8:15 PM EST, ESPN – Line: Cowboys -4.5, Over/Under: 40
Fringe Playoff Hopefuls look to create some momentum after a much-needed Bye Week as the Dallas Cowboys host the Tennessee Titans on Monday Night Football from AT&T Stadium in Arlington, Texas. In many ways, the 2018 campaign was always destined to be an odd one for the Titans (3-4, 2nd in AFC South), who despite advancing to the Playoffs for the first time since in a decade, opted to bring in an entirely new Coaching Staff, headlined by Mike Vrabel. Essentially, what Tennessee General Manager Jon Robinson was trying to accomplish is something that so many of his ilk attempt to do: replace the man who took you from Point A to Point B, with someone who will hopefully take them from Point B to Point C. Granted, it’s easy to see why Robinson settled on Vrabel, with both men sporting deep New England ties, even if the longtime Linebacker lacks the requisite Head Coaching experience. Predictably, this season has been very much a mixed bag for the Titans, who after dropping their Season Opener (a bizarre loss to the Miami Dolphins that was interrupted by a nearly 4-Hour Long Weather Delay), grinded out three consecutive victories, only follow that up with three straight losses. So what’s going on down in Nashville, you ask? Well, arguably the biggest problem has been the development and further progression of the Offense, or more particularly Marcus Mariota, whose regression a year ago in many way prompted the aforementioned regime change. To say that it’s been a jarring transition for the Fourth-Year Quarterback into Offensive Coordinator Matt LaFleur’s scheme would be an understatement; Mariota has completed 66.0% of his Passes for an average of just 171.5 Yards on a career-low 5.44 Net Yards per Attempt, with only Three Touchdowns in comparison to Five Interceptions. Injuries have played a role here, with a nagging strained elbow limiting his effectiveness, while a suddenly porous Offensive Line has left him at the mercy of the Pass-Rush. Case in point; in their embarrassing 0-21 shutout loss to Baltimore three weeks ago, the former Heisman was sacked a whopping ELEVEN times, driving his total up to nineteen in the first seven games of the term. It’s a perplexing issue in Tennessee, for the Offensive Line has and was to be the strength of this team, particularly with Pro Bowl Tackles Taylor Lewan and Jack Conklin manning the flanks. However, the weak link has been on the interior, where Guards Quinton Spain (Shoulder) and Josh Kline (Undisclosed) have been hampered by injuries, leaving Center Ben Jones oftentimes overmatched at the point of attack. Needless to say, if the Protection is dissolving on the interior, then life will likely be miserable for any Quarterback, for they’ll rarely have the luxury of being able to step up into the Pocket. And it’s with that said, that the Titans have plummeted on this side of the football, ranking Thirtieth in both Points Scored (15.1) and Total Yards (300.2), with that aforementioned Passing Game weighing them down, checking in at next-to-last in Passing Attempts (28.1 A/G) and Passing Touchdowns (5), Thirtieth in Passing Yards (192.3 Y/G), and Twenty-Ninth in Net Yards per Attempt (5.5). Coincidentally, the woes in the trenches have also had an ill-effect on the Running Game, which was supposed to be the backbone of the Offense. The Titans have managed just 107.9 Yards per Game on the ground (19th Overall), which is low when consider that Mariota is one of the more dangerous dual-threat Quarterbacks in the league, with a dismal 3.9 Yards per Carry (26th Overall) sounding the alarm even more so. Former Heisman Tailback Derrick Henry (84 CAR, 273 YDS, 3.3 Y/C, 1 TD) has failed to establish himself as a force in the Backfield, averaging a career-low 3.3 Yards per Carry in 2018, with Free Agent Acquisition Dion Lewis (102 Touches, 476 YDS, 4.7 Y/T, 1 TD) earning the favor of the Coaching Staff due to his receiving acumen. With that said, they rebounded well after that catastrophe against Baltimore, narrowly falling defeat to the Los Angeles Chargers to the tune of 19-20 in London. Vrabel’s charges exhibited their resilience, rallying back from a 17-6 deficit in the Third Quarter to potentially tie the game Thirty-One Seconds left to play in the Fourth Quarter, though curiously opted to go for the Two-Point Conversion instead of sending the contest to Overtime, with Mariota’s pass to Tajae Sharpe falling to the turf. Fortunately, they would receive another opportunity after the Chargers were booked for Defensive Holding, but the result would not change, as another pass from Mariota failed to hit it’s mark, ending the contest.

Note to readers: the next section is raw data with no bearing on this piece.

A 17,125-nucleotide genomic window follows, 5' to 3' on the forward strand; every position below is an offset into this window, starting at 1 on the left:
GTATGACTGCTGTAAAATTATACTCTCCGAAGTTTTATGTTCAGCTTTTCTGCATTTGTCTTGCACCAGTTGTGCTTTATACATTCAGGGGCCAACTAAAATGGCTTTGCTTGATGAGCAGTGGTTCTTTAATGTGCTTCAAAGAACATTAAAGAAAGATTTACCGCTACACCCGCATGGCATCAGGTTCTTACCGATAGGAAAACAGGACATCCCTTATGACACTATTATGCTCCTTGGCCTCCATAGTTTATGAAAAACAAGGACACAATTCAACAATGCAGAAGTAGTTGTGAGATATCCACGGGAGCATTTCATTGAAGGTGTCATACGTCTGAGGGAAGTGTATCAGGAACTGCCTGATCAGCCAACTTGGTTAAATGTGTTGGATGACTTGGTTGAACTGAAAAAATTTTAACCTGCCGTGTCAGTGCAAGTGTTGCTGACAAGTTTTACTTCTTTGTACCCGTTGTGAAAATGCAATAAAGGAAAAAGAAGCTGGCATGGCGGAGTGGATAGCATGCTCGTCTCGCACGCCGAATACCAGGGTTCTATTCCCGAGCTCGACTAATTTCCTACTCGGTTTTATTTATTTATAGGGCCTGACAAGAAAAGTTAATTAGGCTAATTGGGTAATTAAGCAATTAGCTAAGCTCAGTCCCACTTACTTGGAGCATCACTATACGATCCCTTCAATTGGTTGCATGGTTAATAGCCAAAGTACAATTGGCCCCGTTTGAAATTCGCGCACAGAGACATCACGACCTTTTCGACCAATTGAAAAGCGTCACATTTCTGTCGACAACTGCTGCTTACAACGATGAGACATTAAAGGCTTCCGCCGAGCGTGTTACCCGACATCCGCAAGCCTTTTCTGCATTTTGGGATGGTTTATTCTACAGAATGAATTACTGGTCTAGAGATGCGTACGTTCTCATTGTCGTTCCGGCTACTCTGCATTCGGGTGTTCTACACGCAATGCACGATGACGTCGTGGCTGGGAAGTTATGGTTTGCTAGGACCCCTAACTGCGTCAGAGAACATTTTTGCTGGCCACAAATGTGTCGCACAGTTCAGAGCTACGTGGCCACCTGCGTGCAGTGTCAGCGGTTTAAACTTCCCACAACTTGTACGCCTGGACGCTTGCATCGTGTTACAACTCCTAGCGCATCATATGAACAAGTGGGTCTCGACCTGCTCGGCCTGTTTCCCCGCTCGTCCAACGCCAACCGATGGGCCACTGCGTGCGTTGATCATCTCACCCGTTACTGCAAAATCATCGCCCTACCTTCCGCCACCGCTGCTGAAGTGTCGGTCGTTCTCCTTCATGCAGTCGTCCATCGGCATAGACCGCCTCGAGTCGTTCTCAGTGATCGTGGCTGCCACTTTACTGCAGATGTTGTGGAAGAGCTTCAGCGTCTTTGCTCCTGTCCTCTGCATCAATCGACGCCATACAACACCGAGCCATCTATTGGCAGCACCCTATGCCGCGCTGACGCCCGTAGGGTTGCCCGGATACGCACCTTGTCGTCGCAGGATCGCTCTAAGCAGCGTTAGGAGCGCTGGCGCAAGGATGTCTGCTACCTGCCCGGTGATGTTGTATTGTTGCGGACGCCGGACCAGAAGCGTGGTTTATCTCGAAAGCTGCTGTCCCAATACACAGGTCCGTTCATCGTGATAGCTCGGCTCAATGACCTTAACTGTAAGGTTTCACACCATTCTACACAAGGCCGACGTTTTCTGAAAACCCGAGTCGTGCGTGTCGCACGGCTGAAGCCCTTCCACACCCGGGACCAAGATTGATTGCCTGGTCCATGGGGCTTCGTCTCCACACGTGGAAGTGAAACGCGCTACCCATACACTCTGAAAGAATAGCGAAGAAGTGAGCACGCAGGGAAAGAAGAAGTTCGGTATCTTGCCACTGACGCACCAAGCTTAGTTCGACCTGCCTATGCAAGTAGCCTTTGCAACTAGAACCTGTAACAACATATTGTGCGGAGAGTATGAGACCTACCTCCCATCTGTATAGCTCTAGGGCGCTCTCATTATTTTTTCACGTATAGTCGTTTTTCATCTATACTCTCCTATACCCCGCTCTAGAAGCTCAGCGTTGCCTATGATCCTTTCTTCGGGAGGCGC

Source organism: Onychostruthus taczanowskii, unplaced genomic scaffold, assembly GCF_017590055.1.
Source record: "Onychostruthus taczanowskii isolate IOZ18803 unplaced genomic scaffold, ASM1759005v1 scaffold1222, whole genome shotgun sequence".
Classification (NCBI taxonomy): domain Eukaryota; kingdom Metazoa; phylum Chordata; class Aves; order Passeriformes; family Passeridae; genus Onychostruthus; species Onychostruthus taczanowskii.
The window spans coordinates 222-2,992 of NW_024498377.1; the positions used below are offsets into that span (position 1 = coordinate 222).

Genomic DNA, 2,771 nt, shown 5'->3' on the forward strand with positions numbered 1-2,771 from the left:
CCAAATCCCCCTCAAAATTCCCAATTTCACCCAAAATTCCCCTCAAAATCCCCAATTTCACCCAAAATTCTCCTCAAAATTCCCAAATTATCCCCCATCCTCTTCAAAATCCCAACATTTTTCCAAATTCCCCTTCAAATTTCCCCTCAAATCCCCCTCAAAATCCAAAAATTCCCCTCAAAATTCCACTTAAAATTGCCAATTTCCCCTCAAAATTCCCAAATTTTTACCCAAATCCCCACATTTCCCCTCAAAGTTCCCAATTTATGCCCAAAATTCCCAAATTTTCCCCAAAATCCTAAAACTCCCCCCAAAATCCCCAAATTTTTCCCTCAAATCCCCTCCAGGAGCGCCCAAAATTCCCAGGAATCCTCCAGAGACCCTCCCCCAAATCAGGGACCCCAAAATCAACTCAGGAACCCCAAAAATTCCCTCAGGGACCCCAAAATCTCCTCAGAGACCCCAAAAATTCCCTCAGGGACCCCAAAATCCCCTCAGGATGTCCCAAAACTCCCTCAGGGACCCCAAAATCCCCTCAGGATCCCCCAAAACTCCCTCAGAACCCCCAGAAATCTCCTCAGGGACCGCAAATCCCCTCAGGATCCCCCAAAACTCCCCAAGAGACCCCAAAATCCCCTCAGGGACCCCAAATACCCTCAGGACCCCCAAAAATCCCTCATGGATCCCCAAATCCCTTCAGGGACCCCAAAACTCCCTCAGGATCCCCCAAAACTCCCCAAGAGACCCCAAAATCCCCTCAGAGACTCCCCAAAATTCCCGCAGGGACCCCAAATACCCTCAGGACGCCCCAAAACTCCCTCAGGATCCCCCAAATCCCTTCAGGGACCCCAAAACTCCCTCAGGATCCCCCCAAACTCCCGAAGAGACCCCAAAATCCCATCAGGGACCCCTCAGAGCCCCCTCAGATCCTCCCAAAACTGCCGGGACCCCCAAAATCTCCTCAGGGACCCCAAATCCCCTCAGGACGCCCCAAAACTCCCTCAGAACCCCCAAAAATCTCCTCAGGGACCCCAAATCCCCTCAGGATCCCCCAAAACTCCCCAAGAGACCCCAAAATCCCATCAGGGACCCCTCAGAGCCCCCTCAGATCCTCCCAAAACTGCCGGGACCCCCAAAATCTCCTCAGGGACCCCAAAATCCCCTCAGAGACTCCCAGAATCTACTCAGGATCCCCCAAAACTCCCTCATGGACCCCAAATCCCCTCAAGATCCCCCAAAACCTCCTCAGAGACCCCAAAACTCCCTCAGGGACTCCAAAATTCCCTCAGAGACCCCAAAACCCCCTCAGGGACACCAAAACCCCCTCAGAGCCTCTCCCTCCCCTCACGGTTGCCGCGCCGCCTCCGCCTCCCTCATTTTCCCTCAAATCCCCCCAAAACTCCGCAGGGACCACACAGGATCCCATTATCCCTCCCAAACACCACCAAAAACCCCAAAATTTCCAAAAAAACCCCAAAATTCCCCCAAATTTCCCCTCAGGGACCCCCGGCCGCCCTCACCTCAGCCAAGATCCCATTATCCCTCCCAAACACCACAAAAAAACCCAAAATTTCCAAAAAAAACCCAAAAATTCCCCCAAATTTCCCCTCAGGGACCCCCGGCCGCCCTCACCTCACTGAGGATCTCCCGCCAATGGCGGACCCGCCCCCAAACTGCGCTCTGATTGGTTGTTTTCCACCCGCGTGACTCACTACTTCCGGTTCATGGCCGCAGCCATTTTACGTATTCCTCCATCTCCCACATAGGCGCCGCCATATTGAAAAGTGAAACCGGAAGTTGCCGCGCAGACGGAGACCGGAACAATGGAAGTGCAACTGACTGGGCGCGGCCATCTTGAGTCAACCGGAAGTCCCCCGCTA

Meanwhile, the Titans aren’t the only offensively-challenged team looking to turn things around coming off a Bye, for the Cowboys (3-4, 3rd in NFC East) are a virtual match for that description. In fact, in many ways Dallas could be confused for their opponent tonight. In addition to having an identical 3-4 record, Jason Garrett’s charges are trying to find their way with a young Quarterback struggling to move the football downfield in the Passing Game, with an underachieving Offensive Line failing to provide him with the expected comfort and luxury of a clean Pocket. That Quarterback would be Dak Prescott (62.1%, 202.4 Y/G, 5.60 NY/A, 8 TD, 4 INT, 52.4 QBR), now in his third season as the Starting Quarterback for “America’s Team”. Prescott rarely looks like the same Signal-Caller who earned the 2016 Offensive Rookie of the Year Award, posting career-lows in Completion Percentage (62.1%) and Net Yards per Attempt (5.60), while already suffering Twenty-Three Sacks, leading to a miserable Sack Percentage of 10.0%. Basically, he’s getting dropped for a loss on one out of every ten drop-backs, folks. What used to be widely regarded as the finest Offensive Line in the league, has come crashing back to Earth, with All-Pro Left Tackle Tyron Smith underperforming while dealing with nagging injuries, and fellow All-Pro Center Travis Frederick missing the entire season due to the effects of Guillain Barre Syndrome, which impacts his autoimmune system. When last we saw the Cowboys, their offensive woes came to a clear head in a 17-20 loss to their bitter rivals, the Washington Redskins two weeks ago; Prescott completed 22-of-35 Passes for 273 Yards and a Touchdown, but was sacked four times and lost a pair of Fumbles, while All-Pro Tailback Ezekiel Elliott (132 CAR, 619 YDS, 4.7 Y/C, 3 TD) was relegated to just Thirty-Three Rushing Yards, the second-lowest output of his career. As a whole, Dallas rushed for just Seventy-Three Yards on Twenty-Two Attempts, their lowest figure of the season by a wide margin, which ultimately prompted Garrett to fire his Offensive Line Coach in an attempt to shake things up. Of course, it would help if there were anyone reliable to catch the football, for the Receiving Corps has been a glaring weakness for this team all season. It’s been covered at nauseum as to how Jerry Jones, Garrett, and Co. failed to adequately replace the presence of longtime veteran pass-catchers Dez Bryant (who was released in the Offseason) and Jason Witten (who is butchering every line on Monday Night Football), with the likes of Tavon Austin (7 REC, 130 YDS, 18.6 Y/R, 2 TD), Cole Beasley (33 REC, 350 YDS, 10.6 Y/R, 2 TD), Allen Hurns (13 REC, 158 YDS, 12.2 Y/R, 1 TD), and Deonte Thompson (12 REC, 103 YDS, 8.6 Y/R,) hardly inspiring confidence from their Quarterback. Thus far, the Passing Attack has been grounded to say the least, ranking Twenty-Ninth in Passing Attempts (29.4 A/G), Passing Yards (202.4 Y/G), and Third Down Percentage (31.9%), along with Twenty-Seventh in Passing Touchdowns (8), and Twenty-Eighth in Net Yards per Attempt (5.6). So how did Jones choose to solve this problem, you ask? By calling up Jon Gruden and the Oakland Raiders, that’s how! Last week, Dallas acquired former Raider’s Pro Bowl Receiver Amari Cooper (22 REC, 280 YDS, 12.7 Y/R, 1 TD) for a First Round Pick in the 2019 Draft. While that may seem like a steep price to pay for a Receiver that has been very inconsistent for the past year and some change, if Cooper does in fact ignite this disappointing Passing Attack then it will have been well worth it. At 24 Years of Age, he’s still very young, and isn’t that far removed from back-to-back 1,000-Yard Seasons. Dallas is banking on a change of scenery making the difference for this kid, and with the NFC East still very much in their grasp, it could be a masterstroke from Jones when it’s all said and done.